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Sex Transm Infect 88:574-580 doi:10.1136/sextrans-2011-050290
  • Behaviour

Knowledge, attitudes, sexual practices and STI/HIV prevalence in male sex workers and other men who have sex in Tel Aviv, Israel: a cross-sectional study

  1. Michael Dan2,3,4
  1. 1Ramla Department of Health, Ramla, Israel
  2. 2Levinsky STI Clinic, Tel Aviv Department of Health, Tel Aviv, Israel
  3. 3Infectious Disease Unit, Wolfson Medical Centre, Holon, Israel
  4. 4Sackler Faculty of Medicine, Tel Aviv University, Tel Aviv, Israel
  1. Correspondence to Dr Zohar Mor, 3 Danny Mass St., Ramla 72100, Israel; zohar.mor{at}rml.health.gov.il
  1. Contributors ZM outset and performed the study, conducted data analysis and wrote the first draft. MD advised and supervised the performance of the study, contributed to the writing process and corrected the manuscript.

  • Accepted 4 June 2012
  • Published Online First 29 June 2012

Abstract

Objective To explore knowledge, attitudes and sexual practices of male sex workers (MSW) in Tel Aviv in comparison with men who have sex with men (MSM) classified by their risk behaviours and to outline attributes related to sexually transmitted infections (STI)/HIV prevalence.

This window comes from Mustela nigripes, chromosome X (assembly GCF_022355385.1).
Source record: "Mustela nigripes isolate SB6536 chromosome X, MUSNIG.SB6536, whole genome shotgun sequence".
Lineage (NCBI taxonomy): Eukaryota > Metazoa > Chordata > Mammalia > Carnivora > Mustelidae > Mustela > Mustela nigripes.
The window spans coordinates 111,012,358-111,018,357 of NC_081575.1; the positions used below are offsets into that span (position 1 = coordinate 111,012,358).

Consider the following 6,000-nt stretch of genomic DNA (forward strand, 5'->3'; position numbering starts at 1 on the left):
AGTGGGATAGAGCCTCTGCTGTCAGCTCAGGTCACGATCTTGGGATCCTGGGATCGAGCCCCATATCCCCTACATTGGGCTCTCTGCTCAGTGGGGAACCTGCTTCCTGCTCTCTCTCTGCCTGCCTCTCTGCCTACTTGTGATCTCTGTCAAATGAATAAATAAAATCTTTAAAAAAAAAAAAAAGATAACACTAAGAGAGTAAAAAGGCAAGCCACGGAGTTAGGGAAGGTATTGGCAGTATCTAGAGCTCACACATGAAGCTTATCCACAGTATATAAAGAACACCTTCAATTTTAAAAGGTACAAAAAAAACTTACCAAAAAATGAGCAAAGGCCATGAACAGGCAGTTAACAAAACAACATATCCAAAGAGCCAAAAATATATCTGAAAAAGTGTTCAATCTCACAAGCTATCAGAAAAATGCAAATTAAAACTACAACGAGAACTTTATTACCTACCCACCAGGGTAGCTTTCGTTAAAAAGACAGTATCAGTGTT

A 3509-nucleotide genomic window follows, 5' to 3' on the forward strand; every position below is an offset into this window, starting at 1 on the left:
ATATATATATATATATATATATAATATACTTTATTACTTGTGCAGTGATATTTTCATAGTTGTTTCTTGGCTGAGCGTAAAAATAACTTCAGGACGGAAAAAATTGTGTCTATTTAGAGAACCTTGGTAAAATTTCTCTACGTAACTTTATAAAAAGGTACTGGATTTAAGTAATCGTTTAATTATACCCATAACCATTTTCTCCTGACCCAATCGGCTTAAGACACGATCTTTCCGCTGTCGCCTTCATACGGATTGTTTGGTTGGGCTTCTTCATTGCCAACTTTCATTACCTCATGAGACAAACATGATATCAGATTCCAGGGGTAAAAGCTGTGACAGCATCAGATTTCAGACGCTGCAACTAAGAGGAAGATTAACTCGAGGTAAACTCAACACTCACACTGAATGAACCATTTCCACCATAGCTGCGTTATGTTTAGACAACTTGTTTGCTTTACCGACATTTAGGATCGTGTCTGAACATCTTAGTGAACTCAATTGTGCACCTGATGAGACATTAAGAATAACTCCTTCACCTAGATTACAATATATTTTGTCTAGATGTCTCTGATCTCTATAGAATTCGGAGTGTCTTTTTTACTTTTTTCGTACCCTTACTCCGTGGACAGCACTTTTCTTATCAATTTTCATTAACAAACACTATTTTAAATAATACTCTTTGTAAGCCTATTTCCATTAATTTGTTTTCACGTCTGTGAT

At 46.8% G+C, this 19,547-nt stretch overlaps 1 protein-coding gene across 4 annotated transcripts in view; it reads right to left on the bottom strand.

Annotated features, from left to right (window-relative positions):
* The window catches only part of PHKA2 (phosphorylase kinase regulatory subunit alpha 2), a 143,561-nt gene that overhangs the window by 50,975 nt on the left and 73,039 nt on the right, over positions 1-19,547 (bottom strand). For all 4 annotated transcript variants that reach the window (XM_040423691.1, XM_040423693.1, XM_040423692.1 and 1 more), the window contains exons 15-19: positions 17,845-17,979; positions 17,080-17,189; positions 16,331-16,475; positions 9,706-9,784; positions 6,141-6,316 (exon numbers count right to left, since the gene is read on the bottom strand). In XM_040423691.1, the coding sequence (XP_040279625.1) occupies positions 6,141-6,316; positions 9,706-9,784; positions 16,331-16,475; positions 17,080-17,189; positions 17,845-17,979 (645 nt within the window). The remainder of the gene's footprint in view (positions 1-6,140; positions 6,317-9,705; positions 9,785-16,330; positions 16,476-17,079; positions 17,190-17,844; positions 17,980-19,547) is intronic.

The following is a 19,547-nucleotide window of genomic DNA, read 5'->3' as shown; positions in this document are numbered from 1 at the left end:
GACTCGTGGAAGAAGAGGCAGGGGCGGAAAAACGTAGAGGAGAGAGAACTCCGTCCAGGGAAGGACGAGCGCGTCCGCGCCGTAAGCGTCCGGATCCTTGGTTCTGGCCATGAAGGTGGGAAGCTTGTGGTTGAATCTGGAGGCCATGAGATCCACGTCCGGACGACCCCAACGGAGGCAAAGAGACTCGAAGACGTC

Methods MSW were recruited for this cross-sectional study from designated street venues and gay-dating internet site. MSM were recruited from gay-related venues and divided into high-risk MSM (HRMSM) if they performed unprotected anal intercourse in the last 6 months with an HIV-discordant/unknown partner and to low-risk MSM (LRMSM). Each participant completed a questionnaire and was tested for STI/HIV.

Results Of 87 MSW and 635 MSM approached, 53 (60.9%) and 235 (37.0%) participated, respectively. Street-MSW (N=32) had more female sex partners and were more drug dependent than internet-MSW (N=21). No differences were found in their knowledge regarding STI/HIV transmission, practices and STI/HIV burden. Compared with HRMSM, MSW had different demographic attributes and demonstrated more realistic perception regarding the risk to getting STI/HIV, while no differences were found in their knowledge and sexual practices. STI burden among MSW, HRMSM (N=119) and LRMSM (N=116) were 28.3%, 23.5% and 10.3% (p=0.009) and HIV burden among MSW, HRMSM and LRMSM were 5.6%, 9.2% and 0%, (p=0.001), respectively. Multivariate models evaluating attributes associated with HIV/STI diagnosis did not find sex work to be significant if the variable used was MSW versus HRMSM, regardless of the adjustments performed. However, when MSW versus LRMSM was used in the model, sex work was associated with STI/HIV diagnosis.

Conclusions Street-MSW and internet-MSW, similar to all MSW and HRMSM, had comparable sexual practices and had no difference in their STI/HIV prevalence.

Footnotes

  • Funding This study was financially supported in part by a grant from the Institute of International Education, Washington, DC, USA.

  • Competing interests None.

  • Patient consent Obtained.

  • Ethics approval Ethics approval was provided by the Wolfson Hospital, Holon, Israel.

  • Provenance and peer review Not commissioned; externally peer reviewed.